90% of Undergrads Say Classes Too Hard

College student working on an assignment in a coffee shop | Image by wayhomestudio/Freepik

Recent polling among undergraduate students found that most feel their classes are too difficult and yet underestimate the amount of studying time required.

The results of a survey published this week by Intelligent, an online magazine dedicated to education, revealed some interesting insights into how college students regard and manage their coursework, react to challenging situations, and perceive their post-graduation prospects.

The survey was commissioned by Intelligent via the survey platform Pollfish earlier this month. Some 576 respondents between the ages of 18 and 25 who are enrolled at four-year colleges or universities participated in the survey.

The survey found that 90% of college students find at least one of their classes to be too challenging. This is up slightly from 2022 when 87% of students surveyed said the same. Male students were slightly more likely than female ones to feel this way — 77% versus 65%, respectively.

Of the 90% of students who believed that at least one of their classes was too difficult, 12% reported that professors should be “forced” to make classes easier, while 54% declared that maybe professors should be “forced” to do so. In response to a very difficult class, only 6% went as far as filing a complaint against the professor — with 1% asking their parents to do so on their behalf — while a larger share of 30% turned to AI technology, such as ChatGPT, for assistance.

Most students who had a difficult class (79%) responded by studying more or asking classmates (55%) or professors (48%) for help.

At the same time, the survey revealed that students may not fully grasp the amount of work required of them to follow a course successfully. For instance, 74% reported spending an average of 10 hours or less on studying and homework per week. However, a standard course load of 15 credit hours per semester would require around 30 hours of studying and homework per week. Nevertheless, 70% of respondents reported putting “a lot” of effort into their studies.

“I think most students don’t expect to spend that much time studying or working on assignments, which leads them to believe that courses are ‘too challenging,’” Dr. Diane Gayeski, professor of strategic communication at Ithaca College, said of the results, according to Intelligent.

As previously covered by The Dallas Express, the de-emphasis many students placed on standardized admissions tests, such as the SAT and ACT, in the wake of many universities making score reporting optional due to the COVID-19 pandemic may have hurt their college readiness. Historically low scores were recorded, yet many experts pointed to these tests as clear indicators of how well a student will perform in higher education.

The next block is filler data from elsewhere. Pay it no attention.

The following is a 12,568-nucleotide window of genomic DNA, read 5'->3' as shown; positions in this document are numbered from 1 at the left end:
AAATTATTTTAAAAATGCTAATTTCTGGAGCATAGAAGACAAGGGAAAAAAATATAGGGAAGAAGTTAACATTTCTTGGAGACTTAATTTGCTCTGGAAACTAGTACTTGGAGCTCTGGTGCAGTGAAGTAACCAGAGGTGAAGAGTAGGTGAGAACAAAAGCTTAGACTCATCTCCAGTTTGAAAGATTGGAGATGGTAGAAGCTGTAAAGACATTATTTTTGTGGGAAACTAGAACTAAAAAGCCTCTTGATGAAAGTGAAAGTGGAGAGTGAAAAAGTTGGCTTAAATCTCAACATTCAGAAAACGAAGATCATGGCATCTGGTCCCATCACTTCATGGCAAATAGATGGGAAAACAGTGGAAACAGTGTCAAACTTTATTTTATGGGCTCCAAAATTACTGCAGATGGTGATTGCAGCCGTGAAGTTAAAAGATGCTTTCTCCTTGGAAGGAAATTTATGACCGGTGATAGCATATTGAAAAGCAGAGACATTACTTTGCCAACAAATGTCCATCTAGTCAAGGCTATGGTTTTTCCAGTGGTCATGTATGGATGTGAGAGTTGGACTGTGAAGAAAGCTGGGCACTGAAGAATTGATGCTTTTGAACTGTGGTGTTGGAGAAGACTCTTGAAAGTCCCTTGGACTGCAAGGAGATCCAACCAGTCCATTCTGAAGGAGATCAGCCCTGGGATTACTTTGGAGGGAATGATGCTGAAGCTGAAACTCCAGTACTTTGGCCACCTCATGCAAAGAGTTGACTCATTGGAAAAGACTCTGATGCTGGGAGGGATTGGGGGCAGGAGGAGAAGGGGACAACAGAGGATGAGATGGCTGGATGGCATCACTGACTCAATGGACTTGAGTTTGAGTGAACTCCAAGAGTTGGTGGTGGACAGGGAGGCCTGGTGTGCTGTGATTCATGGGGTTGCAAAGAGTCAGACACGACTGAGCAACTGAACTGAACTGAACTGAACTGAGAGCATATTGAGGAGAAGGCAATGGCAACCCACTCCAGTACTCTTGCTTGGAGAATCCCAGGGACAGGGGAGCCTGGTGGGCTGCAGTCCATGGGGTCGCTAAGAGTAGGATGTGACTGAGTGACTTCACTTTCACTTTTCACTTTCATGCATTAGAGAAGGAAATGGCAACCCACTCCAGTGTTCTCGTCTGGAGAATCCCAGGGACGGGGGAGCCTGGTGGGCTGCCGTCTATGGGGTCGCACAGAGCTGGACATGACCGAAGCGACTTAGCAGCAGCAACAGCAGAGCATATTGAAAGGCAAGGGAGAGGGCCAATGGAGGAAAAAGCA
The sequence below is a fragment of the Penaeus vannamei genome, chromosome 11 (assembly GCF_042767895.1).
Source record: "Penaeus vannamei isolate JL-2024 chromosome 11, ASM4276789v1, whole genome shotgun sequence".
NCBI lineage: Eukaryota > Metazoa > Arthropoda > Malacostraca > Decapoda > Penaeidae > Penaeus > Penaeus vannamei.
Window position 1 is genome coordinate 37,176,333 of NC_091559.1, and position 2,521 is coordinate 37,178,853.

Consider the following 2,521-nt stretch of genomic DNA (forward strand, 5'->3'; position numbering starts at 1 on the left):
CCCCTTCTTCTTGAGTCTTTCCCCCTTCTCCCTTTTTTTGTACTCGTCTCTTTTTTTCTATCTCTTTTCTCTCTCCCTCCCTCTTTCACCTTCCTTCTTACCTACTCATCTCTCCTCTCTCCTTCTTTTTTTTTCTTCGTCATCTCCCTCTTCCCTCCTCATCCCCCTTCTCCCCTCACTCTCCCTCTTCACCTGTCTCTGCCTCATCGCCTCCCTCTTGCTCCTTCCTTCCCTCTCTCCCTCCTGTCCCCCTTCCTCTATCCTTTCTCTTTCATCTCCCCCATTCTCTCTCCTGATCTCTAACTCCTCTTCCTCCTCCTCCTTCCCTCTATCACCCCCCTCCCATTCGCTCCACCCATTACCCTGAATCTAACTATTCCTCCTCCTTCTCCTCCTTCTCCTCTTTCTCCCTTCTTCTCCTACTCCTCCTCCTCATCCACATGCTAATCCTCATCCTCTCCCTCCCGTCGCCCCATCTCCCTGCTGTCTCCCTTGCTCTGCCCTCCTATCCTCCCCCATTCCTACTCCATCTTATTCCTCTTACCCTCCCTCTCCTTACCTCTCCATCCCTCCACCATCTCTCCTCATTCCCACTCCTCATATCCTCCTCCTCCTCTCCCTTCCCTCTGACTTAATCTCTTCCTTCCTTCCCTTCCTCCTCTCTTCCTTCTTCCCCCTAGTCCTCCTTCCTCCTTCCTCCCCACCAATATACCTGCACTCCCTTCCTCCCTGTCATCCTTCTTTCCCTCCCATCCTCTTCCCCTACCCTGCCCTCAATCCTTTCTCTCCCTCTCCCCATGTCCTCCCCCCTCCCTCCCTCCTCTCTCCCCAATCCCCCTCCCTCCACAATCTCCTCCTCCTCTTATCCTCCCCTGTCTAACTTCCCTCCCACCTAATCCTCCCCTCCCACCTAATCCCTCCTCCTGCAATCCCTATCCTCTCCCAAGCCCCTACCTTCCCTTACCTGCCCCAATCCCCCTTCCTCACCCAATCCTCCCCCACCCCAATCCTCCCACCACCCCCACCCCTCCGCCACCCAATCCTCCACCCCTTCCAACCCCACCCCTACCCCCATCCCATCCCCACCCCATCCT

In terms of students’ aspirations after graduation, the survey results suggest that the vast majority have plans already mapped out. For instance, 53% of respondents intend to enter the workforce, and 24% plan to attend graduate school. Just 6% reported not knowing what they would do after graduation, while 1% planned to move back with their parents and rely on parental support.

Of those planning to get a job, one in four expected a starting salary of $70,000 or more. The median salary in Dallas is currently $60,900, according to Gusto.

However, a considerable amount of worry was reflected in the polling, with one in five respondents saying they were “very anxious” about joining the workforce. This anxiety was most palpable among students studying biological and physical sciences (74%), followed by those with social sciences and law majors (69%), health sciences and technologies majors (67%), and education majors (66%).

Gayeski explained that this is where initiatives looking to create career pathways for students can have the largest impact.

“Most students are anxious about their ability to succeed in the workplace unless they have had internships that have been closely aligned with entry-level jobs,” she said. “However, delaying entry into the job market can only prolong that anxiety.”

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